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State budget a tough task for lawmakers
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Forsyth County News
What has until this point been a relatively quiet session of the Georgia General Assembly is reaching the final stretch. Thursday will be the 30th day of the 40-day session, which is significant in that bills have to have been passed by one chamber by that date in order to be sent to the other for a final vote.

To date this session has been relatively calm and devoid of some of the more inane legislative antics of other years. The sedate and serious tone of this  legislative assembly is due largely to the fact that there is one overbearing bit of governance that has overshadowed everything else — the need to draft a budget that will allow the state to function despite successive years of dramatically decreasing revenues.

Speaking to a Forsyth County group last week, the state’s chief financial officer, Thomas Hills, noted that in a three-year span the state has seen “almost a 20 percent decrease in revenue.” As a result, some state agencies have seen budget cuts of as much as 40 percent, he said.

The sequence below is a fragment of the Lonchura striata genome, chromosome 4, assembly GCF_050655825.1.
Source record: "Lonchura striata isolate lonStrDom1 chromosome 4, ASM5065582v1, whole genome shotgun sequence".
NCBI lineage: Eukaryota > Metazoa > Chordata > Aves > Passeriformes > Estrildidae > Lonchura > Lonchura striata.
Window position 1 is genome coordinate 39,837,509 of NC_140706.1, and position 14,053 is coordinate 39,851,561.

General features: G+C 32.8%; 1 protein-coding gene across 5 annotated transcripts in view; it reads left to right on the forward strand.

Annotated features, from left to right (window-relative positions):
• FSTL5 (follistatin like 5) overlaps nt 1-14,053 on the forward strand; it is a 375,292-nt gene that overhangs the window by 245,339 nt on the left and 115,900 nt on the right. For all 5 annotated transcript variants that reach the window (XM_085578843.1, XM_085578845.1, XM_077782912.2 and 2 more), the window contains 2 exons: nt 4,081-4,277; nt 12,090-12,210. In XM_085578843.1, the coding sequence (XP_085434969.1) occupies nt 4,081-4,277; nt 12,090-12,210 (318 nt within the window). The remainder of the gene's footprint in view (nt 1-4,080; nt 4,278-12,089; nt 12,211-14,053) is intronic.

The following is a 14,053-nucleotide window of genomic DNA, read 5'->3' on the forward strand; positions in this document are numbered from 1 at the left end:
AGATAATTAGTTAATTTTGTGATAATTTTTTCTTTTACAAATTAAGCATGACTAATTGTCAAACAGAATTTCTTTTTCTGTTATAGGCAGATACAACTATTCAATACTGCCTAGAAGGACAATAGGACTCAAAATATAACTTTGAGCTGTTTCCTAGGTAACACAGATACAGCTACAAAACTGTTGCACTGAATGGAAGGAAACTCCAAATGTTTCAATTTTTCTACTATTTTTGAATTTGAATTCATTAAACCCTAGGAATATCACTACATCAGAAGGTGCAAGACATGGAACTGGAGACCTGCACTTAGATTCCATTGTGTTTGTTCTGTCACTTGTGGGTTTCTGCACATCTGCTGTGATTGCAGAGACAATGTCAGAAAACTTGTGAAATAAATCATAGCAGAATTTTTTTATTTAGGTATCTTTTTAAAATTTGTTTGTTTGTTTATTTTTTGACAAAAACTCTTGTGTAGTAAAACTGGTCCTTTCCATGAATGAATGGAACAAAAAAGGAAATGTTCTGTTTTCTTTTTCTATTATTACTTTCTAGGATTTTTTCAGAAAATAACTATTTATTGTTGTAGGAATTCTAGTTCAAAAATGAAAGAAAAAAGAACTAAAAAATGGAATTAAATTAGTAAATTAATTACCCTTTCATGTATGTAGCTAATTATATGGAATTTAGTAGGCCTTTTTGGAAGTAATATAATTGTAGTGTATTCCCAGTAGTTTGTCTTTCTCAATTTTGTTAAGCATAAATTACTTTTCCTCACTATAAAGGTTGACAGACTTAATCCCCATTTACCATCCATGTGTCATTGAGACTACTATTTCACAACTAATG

Expect more of the same for next year.

In the days to come we’ll get a glimpse at how much the spending plan for the state will affect services.

Lt. Gov. Casey Cagle, in an interview last week, provided a hint of things to come when he warned of government downsizing still on the horizon.
Cagle suggested the state budget would realign priorities and services to maximize efficient use of limited revenues.

We expect he is right, but those final days to budget adoption will not be without passionate pleas to protect sacred cows and to fund pet projects.

When Georgia was enjoying the comforts of a long-running economic boom, it was easy for lawmakers to justify a host of expenditures that perhaps weren’t at the top of the state priority list. That isn’t the case now, and hasn’t been for a while.

By the time lawmakers cast their final vote on the spending plan for the coming year, a lot of programs and services considered important to someone will have fallen to the budget ax.

But there is a plus side to the state’s economic woes as well. As difficult as the current budget decisions are, the end result should be a leaner, more efficient state government that will be better suited to serve those who fund it. Many of the cuts being made now involve spending initiatives that should never have been undertaken in the first place.

Given that, there is reason to believe that when the economic tide does turn state government may be more streamlined and efficient than has been the case for many years.